Spiralling budgets are an age-old problem for architects – and a constant source of friction with their clients. But Pierre de Meuron of Swiss practice Herzog & de Meuron has some advice for persuading developers to back potentially budget-busting projects: just don’t tell them how much the scheme will actually cost
Speaking at the recent World Architecture Festival in Berlin, de Meuron told the audience: ‘Often if you would say how much the building would [actually] cost at the end – especially for a public building for the politicians – it would never be built.’
The architect made the confession during a discussion about his own experience on the €789 million Elbphilharmonie concert hall in Hamburg – a project that opened seven years late and 10 times over budget.
The architect added that the project was more ‘interesting and unique’ because, ‘despite all of the difficulties’ it was still completed by the ‘will’ of the city
Francis Crick Insitute a bit too open for some
Francis crick wellcome images
Source: Wellcome Images
It was designed to encourage cross-disciplinary conversations among its occupants. But now it appears that, for some, there is just too much talking going on at the HOK and PLP-designed Francis Crick Institute (above).
Kerstin Sailer, a reader in social and spatial networks at the Bartlett School of Architecture, told The Guardian her research into the performance of the 91,000m2 building had shown a level of disquiet with the lack of quiet.
‘Some people say it is very loud, specifically close to the atrium,’ she said. ‘One person said you get visitors coming in, public events, people celebrating passing their PhD, so there is a lot of background noise.’
The Crick doesn’t seem too fussed by the complaints, however. Nicholas Luscombe, leader of one of the Crick’s research groups, explains: ‘My view is the layout has been extremely successful in terms of what it set out to achieve. You keep bumping into people and that has created new collaborations for me.’
St Hugh’s switcheroo
St hughs oxford
The AJ has learned of an interesting switcheroo at St Hugh’s College Oxford – alma mater of PM Theresa May.
Earlier this year the 131-year-old college launched the search for an architect to rework a tired, existing building; a search that took it to Hawkins\Brown.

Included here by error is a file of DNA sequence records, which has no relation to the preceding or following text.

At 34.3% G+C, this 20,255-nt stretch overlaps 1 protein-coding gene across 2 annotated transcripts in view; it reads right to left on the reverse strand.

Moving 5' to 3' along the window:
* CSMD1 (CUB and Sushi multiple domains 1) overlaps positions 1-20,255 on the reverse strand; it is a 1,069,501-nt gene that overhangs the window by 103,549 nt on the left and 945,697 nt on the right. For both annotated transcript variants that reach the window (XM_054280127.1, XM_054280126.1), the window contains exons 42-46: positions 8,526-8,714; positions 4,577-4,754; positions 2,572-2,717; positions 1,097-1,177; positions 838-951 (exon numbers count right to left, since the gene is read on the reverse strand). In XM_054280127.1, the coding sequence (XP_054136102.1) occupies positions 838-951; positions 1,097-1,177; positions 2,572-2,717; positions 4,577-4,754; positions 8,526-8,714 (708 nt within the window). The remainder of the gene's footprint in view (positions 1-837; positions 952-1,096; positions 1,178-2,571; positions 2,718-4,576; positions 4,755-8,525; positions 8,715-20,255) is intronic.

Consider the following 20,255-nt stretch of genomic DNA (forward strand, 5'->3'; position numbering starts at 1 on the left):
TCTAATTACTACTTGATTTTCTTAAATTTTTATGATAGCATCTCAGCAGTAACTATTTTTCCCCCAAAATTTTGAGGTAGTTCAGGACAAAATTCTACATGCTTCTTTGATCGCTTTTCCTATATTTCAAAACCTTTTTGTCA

The selection seemed apt – a practice with a wealth of higher-education experience and one whose work could sit well with the college’s most recent architectural additions: the 2000 Maplethorpe building and the 2014 Dickson Poon University of Oxford China Centre Building, both by David Morley Architects.
Sadly it seems that Hawkins\Brown is now no longer the project lead on the proposals and that its fate was sealed by external, financial forces.
According to sources, having seen Hawkins\Brown’s competition-winning designs, a significant overseas benefactor became interested in the redevelopment. But, given the unknown donor’s willingness to pump millions of pounds into the project, it was perhaps unsurprising that the mystery sponsor wanted to bring in its own architectural team to work on the college plans.
The newcomer? None other than Heatherwick Studio, which increasingly seems to be the go-to practice for the super-rich benefactor. The designs are eagerly awaited.
I wannabe like you
Viewers of last week’s House of the Year final on Channel 4 who didn’t fast forward through the adverts may have noticed that one practice, housing specialist Dyer Grimes Architecture, looks to have shelled out big-time for a spot repeated in all the commercial breaks.
It seems safe to say that the money was spent on the slot rather than production of the actual ad, which was a somewhat static affair, inviting people to claim their free Guide to Building a Dream Home.
But perhaps what was most striking was that the ad featured a prominent image of managing director John Dyer Grimes (left), who possibly shares a barber and stylist with House of the Year presenter Kevin McCloud (right).
Grimes and mccloud